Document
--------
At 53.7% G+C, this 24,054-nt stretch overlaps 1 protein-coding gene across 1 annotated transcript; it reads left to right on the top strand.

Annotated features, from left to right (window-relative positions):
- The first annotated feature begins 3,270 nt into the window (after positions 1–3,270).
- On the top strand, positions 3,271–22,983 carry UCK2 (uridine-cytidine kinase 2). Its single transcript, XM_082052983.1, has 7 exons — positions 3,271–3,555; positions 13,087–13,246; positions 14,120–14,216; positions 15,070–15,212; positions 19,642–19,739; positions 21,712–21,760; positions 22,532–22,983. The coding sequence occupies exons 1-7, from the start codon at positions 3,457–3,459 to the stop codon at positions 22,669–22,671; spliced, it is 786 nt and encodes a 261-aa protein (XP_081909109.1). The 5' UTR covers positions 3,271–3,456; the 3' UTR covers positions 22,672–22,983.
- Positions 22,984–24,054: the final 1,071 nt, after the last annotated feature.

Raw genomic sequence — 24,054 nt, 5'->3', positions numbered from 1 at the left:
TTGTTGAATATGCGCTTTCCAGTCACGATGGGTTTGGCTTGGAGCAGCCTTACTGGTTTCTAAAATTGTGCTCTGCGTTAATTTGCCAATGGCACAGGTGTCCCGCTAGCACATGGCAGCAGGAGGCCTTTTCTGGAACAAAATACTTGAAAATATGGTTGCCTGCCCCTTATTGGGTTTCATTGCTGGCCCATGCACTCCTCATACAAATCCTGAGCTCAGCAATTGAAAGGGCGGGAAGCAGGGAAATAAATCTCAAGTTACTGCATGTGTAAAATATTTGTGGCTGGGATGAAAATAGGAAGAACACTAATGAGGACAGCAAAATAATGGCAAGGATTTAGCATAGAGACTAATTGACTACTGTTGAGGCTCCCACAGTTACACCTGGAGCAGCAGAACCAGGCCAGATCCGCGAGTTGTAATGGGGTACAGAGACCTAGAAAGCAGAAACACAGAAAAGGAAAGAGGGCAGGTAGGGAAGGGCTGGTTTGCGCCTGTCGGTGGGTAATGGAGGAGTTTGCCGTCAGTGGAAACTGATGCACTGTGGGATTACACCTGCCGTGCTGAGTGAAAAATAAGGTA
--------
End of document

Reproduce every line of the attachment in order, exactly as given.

At 53.7% G+C, this 24,054-nt stretch overlaps 1 protein-coding gene across 1 annotated transcript; it reads left to right on the top strand.

Annotated features, from left to right (window-relative positions):
- The first annotated feature begins 3,270 nt into the window (after positions 1–3,270).
- On the top strand, positions 3,271–22,983 carry UCK2 (uridine-cytidine kinase 2). Its single transcript, XM_082052983.1, has 7 exons — positions 3,271–3,555; positions 13,087–13,246; positions 14,120–14,216; positions 15,070–15,212; positions 19,642–19,739; positions 21,712–21,760; positions 22,532–22,983. The coding sequence occupies exons 1-7, from the start codon at positions 3,457–3,459 to the stop codon at positions 22,669–22,671; spliced, it is 786 nt and encodes a 261-aa protein (XP_081909109.1). The 5' UTR covers positions 3,271–3,456; the 3' UTR covers positions 22,672–22,983.
- Positions 22,984–24,054: the final 1,071 nt, after the last annotated feature.

Raw genomic sequence — 24,054 nt, 5'->3', positions numbered from 1 at the left:
TTGTTGAATATGCGCTTTCCAGTCACGATGGGTTTGGCTTGGAGCAGCCTTACTGGTTTCTAAAATTGTGCTCTGCGTTAATTTGCCAATGGCACAGGTGTCCCGCTAGCACATGGCAGCAGGAGGCCTTTTCTGGAACAAAATACTTGAAAATATGGTTGCCTGCCCCTTATTGGGTTTCATTGCTGGCCCATGCACTCCTCATACAAATCCTGAGCTCAGCAATTGAAAGGGCGGGAAGCAGGGAAATAAATCTCAAGTTACTGCATGTGTAAAATATTTGTGGCTGGGATGAAAATAGGAAGAACACTAATGAGGACAGCAAAATAATGGCAAGGATTTAGCATAGAGACTAATTGACTACTGTTGAGGCTCCCACAGTTACACCTGGAGCAGCAGAACCAGGCCAGATCCGCGAGTTGTAATGGGGTACAGAGACCTAGAAAGCAGAAACACAGAAAAGGAAAGAGGGCAGGTAGGGAAGGGCTGGTTTGCGCCTGTCGGTGGGTAATGGAGGAGTTTGCCGTCAGTGGAAACTGATGCACTGTGGGATTACACCTGCCGTGCTGAGTGAAAAATAAGGTA